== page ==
If we’re not careful, we will be sucked into one camp or another. We have been given our mandate from God as to how we ought to behave towards one another. Yes, the wheat is being separated from the chaff.

 Don’t let anyone tell you that you have fallen short, that our efforts in BSMB have missed the mark.  We have not missed the mark, and God has been with us. “Don’t you let nobody turn you ‘round”.

People will say that the Brotherhood could have and should have done more to fulfill our mandate of bringing the Church to under-represented people.  Of course, we all sin and fall short of the Kingdom of Heaven, but we have been diligently plugging away for all these years, and we have made a mark on Orthodoxy in America,  and will continue to do so. When I sometimes get weary and doubt this, my wife reminds me that I might not see the fruits of my labors, but the seeds are planted.  And yes, there are sprouts!

 

Saints Among Us

The lady in this photo is Miss Fanny Murray. Although she was married, most of the adult women in my family tradition were referred to as “Miss.” She was 13 years old at the end of the Civil War. She had no place to go, and she wandered around, a motherless child.

Miss Fanny had a daughter, who we knew as Miss Olivia Murray. Miss Olivia was born in 1897 and died in 1991. She was a great, tall woman, nearly 6 ft, and she used to walk around town with a bonnet on her head, a long dress that went to the ground, and a basket under her arms. This was during the late ’50s and early ’60s, when we were trying to shake off the fetters of subserviency. And there she was, walking around town, looking like Aunt Jemima, and not the new, cute version, either. Quite honestly, we were ashamed of her.  Once, I had the occasion to talk to my mother about my distaste for the way Miss Olivia looked and acted.  My mother asked, “Do you know what she has in that basket?” and I replied, “No, and I don’t care.”  My mother disregarded the latter part of that statement and said,”She had eggs from her chickens and canned goods from her garden. She went around and gave them to families who were down on their luck.” Mom went on to say, “She saved many family’s lives around here, including ours.” I felt so ashamed.

I could have known a saint, but I was too busy checking her out. And we, likewise, accept people or reject them on equally flimsy evidence.6c31821320ce9f4af6a6aa30ab7f3d2e

Good Fathers

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Recently, I posted photos of Malcom X and Muhammad Ali on my Facebook page, along with a comment that these were good fathers. I got some strong reactions, not all of them positive.

To my father’s and my generation, these men were heroes, because they weren’t afraid to stand up against the unjust system that kept us in a second class citizen category. My father came back from WWII, having helped re-wire Nagasaki, and was unable to get employment as an electrician because he wasn’t allowed in the union, solely on the basis of his race. Malcom and Muhammad actively, publicly, said, “No.  We’re not going to take this treatment anymore.” Even if you didn’t agree with everything they stood for, you had to admit that they had courage and integrity.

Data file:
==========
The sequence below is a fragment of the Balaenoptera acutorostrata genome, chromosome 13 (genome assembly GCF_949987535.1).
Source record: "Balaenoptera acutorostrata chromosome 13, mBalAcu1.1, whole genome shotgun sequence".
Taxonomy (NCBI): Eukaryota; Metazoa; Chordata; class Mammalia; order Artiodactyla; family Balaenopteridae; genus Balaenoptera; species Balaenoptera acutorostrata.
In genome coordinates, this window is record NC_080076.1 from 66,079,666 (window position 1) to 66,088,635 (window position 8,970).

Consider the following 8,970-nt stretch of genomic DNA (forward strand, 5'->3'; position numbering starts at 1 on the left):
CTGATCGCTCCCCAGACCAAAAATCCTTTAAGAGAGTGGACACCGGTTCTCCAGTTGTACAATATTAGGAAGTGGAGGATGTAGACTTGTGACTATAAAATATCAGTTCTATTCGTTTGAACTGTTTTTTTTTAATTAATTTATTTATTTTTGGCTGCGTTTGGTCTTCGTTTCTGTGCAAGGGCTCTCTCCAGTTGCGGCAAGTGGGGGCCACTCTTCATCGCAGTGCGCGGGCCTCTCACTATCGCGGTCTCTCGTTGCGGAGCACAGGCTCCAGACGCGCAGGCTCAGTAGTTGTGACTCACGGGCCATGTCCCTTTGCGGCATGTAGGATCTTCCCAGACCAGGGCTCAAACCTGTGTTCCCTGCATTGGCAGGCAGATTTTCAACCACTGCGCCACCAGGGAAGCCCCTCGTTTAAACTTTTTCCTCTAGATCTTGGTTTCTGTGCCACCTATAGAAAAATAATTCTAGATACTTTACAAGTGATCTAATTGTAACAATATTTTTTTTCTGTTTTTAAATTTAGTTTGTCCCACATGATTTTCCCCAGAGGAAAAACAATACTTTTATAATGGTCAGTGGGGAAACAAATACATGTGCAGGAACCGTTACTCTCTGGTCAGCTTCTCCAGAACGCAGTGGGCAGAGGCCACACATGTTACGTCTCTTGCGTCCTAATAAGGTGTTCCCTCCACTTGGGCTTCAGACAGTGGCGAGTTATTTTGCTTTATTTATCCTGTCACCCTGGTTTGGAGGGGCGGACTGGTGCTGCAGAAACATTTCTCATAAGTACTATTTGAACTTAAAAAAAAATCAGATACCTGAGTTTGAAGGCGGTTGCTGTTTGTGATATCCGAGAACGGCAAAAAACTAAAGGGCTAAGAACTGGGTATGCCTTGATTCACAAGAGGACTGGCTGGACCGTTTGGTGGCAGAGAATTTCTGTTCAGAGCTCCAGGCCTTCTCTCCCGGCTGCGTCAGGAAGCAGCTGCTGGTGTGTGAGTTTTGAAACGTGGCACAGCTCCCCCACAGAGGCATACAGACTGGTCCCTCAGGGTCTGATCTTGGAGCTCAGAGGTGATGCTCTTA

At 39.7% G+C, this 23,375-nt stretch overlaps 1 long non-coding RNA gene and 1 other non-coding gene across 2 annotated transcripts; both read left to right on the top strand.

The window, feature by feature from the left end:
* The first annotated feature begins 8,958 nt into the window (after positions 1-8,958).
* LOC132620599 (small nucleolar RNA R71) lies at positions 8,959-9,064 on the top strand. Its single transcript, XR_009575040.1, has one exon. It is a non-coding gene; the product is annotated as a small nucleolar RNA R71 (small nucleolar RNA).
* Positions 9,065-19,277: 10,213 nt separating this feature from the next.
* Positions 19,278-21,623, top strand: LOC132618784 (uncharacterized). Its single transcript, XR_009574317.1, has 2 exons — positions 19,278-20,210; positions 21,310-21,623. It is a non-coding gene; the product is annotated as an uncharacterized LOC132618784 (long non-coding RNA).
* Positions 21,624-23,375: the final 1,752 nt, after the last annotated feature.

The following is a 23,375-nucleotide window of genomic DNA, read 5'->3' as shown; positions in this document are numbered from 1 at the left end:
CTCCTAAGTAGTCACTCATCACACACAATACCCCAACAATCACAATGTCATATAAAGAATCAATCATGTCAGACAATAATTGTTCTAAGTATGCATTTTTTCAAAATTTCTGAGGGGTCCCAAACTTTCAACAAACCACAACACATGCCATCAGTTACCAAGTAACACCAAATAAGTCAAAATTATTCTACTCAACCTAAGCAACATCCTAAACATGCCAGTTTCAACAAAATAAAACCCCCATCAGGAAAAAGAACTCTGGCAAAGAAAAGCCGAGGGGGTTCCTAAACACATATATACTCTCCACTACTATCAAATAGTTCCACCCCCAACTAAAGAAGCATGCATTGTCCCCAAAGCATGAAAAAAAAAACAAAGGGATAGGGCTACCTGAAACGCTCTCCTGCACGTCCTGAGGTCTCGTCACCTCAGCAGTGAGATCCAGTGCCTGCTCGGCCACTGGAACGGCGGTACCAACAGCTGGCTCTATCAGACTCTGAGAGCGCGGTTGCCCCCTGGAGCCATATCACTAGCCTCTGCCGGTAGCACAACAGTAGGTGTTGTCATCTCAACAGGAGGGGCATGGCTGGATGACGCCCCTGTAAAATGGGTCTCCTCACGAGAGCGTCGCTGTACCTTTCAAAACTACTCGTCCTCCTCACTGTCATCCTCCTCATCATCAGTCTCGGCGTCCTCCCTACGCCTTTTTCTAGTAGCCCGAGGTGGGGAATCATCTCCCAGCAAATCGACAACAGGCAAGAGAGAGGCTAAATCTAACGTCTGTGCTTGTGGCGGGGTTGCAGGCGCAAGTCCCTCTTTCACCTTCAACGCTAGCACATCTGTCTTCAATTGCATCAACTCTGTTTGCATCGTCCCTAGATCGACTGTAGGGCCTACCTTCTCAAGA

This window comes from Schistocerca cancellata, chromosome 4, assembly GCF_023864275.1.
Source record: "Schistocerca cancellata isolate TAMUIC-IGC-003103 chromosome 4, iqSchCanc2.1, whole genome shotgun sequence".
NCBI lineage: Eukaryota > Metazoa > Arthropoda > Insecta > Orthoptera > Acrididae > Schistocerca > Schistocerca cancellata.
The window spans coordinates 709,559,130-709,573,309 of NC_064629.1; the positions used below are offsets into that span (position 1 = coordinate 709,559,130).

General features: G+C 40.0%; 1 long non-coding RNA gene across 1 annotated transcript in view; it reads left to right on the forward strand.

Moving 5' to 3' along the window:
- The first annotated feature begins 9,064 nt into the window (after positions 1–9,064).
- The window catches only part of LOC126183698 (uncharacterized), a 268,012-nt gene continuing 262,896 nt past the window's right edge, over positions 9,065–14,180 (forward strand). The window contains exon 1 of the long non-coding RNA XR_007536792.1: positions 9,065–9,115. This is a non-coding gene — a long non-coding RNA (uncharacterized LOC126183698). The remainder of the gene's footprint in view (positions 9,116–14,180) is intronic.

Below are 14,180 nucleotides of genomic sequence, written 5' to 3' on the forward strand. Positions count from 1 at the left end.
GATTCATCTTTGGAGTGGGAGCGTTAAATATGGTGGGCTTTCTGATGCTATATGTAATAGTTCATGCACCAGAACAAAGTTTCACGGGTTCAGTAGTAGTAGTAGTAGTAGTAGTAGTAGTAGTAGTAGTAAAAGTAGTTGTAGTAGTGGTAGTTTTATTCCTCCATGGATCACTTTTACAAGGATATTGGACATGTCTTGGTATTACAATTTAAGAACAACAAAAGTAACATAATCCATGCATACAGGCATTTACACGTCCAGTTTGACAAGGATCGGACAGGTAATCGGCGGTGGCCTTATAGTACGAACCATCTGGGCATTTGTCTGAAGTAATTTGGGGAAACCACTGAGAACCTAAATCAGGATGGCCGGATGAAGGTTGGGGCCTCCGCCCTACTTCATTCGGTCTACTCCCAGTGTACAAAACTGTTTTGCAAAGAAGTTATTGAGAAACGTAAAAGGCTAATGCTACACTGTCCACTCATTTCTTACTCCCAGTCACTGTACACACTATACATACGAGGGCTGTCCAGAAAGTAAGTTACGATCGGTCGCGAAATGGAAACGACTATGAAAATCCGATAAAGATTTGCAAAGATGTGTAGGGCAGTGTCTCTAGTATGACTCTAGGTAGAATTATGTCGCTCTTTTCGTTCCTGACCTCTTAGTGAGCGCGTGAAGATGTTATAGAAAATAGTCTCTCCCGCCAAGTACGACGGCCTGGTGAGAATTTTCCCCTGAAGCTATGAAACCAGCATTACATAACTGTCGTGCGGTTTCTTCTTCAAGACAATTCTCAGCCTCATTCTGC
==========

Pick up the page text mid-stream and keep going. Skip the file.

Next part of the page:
Yes, they embraced Islam. They were looking for a more genuine faith experience and at that time, there were no Orthodox people reaching out to evangelize them and bring them to the true faith, even in an era in which we had Saints walking the streets of North America. Consider that Islam was an alternative to segregated Christianity. Malcom had to go to Mecca to see the diversity of races in one faith community, and he was blown away when he did. Certainly, he wouldn’t have found this at home. Who knows in what direction his profound belief in God would have taken him had he not been murdered? In spite of what some think, he was not a thuggish, terroristic figure, but rather a man who spoke his mind in a day where most African American men, while they probably agreed with what Malcolm said, stayed tight-lipped and subservient. Malcolm was the classic “uppity Negro.”

We judge others, and we sometimes fear them, because we lack empathy for the situations in which they find themselves. Sometimes, if we are not part of a minority community, we think we can understand their concerns, when we simply can’t.  (A community, according to the dictionary, “is a group of people with a common characteristic or interest, living together within a larger society.”)  It’s just not possible to know what it’s like to walk around in another’s skin. However, when we acknowledge this and confess our ignorance, we then have the opportunity to listen, and learn.

Let us reserve judgement and examine ourselves. To say, “I don’t understand,” or perhaps, even to discern one’s own fearfulness, is more spiritually nourishing and may lead to a richer, more authentic life.